July 1 march

Students blast police for 'mainland terminology' used by officers during Chater Road sit-in

Police accused of being involved in 'political suppression' by using mainland-style term

PUBLISHED : Monday, 07 July, 2014, 5:53pm
UPDATED : Tuesday, 08 July, 2014, 4:01pm

A leading student group has criticised police officers for using a mainland-style phrase - which is regularly used as grounds for arresting activists on the mainland - when dealing with last week's Chater Road sit-in.

The students hit back as a second association representing disciplined services officers, the Customs and Excise Staff General Association, issued a statement yesterday in support of strict enforcement by police.

Last Sunday, the Junior Police Officers' Association used the phrase, often translated into English as "provoking quarrels and making trouble", to describe the sit-in protesters.

The criminal charge is regularly used against political dissidents and protesters on the mainland, but is non-existent in Hong Kong laws.

"By using this mainland terminology, police are turning themselves into state machinery of political suppression," Alex Chow Yong-kang, secretary general of the Federation of Students, said yesterday.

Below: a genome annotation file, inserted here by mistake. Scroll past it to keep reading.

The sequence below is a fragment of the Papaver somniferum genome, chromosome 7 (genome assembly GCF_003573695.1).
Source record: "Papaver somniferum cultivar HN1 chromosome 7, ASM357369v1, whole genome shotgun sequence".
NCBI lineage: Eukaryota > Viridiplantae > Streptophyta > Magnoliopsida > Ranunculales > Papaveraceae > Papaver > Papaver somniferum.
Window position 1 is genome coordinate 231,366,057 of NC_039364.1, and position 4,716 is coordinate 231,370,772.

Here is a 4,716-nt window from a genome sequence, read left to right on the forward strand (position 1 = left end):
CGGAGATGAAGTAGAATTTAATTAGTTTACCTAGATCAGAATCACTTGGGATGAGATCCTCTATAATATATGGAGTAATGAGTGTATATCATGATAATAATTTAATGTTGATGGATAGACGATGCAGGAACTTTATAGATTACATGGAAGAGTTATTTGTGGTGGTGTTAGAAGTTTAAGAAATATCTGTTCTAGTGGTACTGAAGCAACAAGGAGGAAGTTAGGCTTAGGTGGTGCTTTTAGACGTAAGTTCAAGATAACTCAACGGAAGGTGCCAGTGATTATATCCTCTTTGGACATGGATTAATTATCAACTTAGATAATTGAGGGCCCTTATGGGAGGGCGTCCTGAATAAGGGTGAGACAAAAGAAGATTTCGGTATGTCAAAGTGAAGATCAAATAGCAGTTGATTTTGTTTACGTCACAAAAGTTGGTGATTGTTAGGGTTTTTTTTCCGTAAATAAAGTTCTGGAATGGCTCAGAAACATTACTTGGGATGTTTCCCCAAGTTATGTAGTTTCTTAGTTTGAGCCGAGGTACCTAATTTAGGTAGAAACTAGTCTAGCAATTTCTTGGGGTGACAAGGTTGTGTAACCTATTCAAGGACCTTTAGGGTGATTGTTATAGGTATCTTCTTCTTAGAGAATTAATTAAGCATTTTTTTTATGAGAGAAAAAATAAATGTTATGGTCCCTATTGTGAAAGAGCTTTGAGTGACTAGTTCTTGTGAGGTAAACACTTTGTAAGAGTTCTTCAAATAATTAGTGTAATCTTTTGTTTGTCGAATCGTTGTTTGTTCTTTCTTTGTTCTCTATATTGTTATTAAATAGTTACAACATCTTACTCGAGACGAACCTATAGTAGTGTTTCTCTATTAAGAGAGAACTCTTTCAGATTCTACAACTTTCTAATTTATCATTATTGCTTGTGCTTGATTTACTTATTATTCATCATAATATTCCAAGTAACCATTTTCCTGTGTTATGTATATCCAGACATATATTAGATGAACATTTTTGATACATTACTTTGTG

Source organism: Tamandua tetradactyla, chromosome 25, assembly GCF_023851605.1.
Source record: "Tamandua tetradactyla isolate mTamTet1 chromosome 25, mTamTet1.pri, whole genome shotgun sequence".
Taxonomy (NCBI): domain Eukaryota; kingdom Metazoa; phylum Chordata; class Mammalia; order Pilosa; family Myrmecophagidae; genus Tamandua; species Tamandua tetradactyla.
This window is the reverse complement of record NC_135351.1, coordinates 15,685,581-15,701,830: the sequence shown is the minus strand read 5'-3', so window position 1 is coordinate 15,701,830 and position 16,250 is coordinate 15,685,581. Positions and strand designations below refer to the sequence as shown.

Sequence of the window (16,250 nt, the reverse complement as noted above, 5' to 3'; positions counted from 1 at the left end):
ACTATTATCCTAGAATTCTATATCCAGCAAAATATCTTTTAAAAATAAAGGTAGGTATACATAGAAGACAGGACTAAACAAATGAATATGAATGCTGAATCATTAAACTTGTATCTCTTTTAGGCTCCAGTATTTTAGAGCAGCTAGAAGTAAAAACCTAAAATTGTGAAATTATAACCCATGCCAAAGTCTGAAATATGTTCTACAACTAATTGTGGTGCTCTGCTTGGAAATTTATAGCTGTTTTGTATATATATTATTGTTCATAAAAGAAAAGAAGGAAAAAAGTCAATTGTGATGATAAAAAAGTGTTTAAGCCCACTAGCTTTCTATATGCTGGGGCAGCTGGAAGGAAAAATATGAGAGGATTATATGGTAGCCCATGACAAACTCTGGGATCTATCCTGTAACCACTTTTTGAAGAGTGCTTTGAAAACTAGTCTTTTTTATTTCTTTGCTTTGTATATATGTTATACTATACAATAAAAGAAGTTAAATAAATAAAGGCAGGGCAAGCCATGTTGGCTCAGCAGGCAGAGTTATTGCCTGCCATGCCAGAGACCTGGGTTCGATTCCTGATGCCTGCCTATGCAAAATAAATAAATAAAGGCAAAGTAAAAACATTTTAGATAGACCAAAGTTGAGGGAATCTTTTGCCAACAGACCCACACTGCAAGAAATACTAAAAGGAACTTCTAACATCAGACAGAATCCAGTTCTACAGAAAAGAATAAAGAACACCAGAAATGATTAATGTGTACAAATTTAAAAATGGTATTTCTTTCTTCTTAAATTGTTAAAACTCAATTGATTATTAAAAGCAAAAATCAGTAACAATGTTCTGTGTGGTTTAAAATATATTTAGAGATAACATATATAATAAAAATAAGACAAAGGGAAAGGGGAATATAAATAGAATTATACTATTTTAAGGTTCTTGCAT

In Sunday's statement, the officers' association said frontline officers faced "vilification" and accusations of abusing their power when handling the Chater Road sit-in.

Chow stressed that the sit-in, which had hundreds of participants, was entirely peaceful.

Officers had used "unnecessary force" to incapacitate peaceful demonstrators, he added.

The federation yesterday also accused the police of infringing on the rights of some of the 511 people arrested during the Chater Road protest, in particular denying them access to lawyers for as long as four hours, a right guaranteed by law.

The first group of arrested protesters were brought to a temporary detention centre at the Police College in Aberdeen, where nine lawyers were already waiting outside.

But the federation said that police instead asked them to find a lawyer from a phone directory passed to them, and would not let the nine lawyers in to see the detainees.

Police insisted that protesters provide the names and identity card numbers of the lawyers, said Lester Shum, the federation's deputy secretary general.

Police have also been accused of leaving arrested protesters on coaches for several hours without water before transferring them to the police college, and not providing food for six hours after their arrest.

Chow said that the federation would discuss potential legal action against the police with lawyers.

Police have yet to respond to the allegations.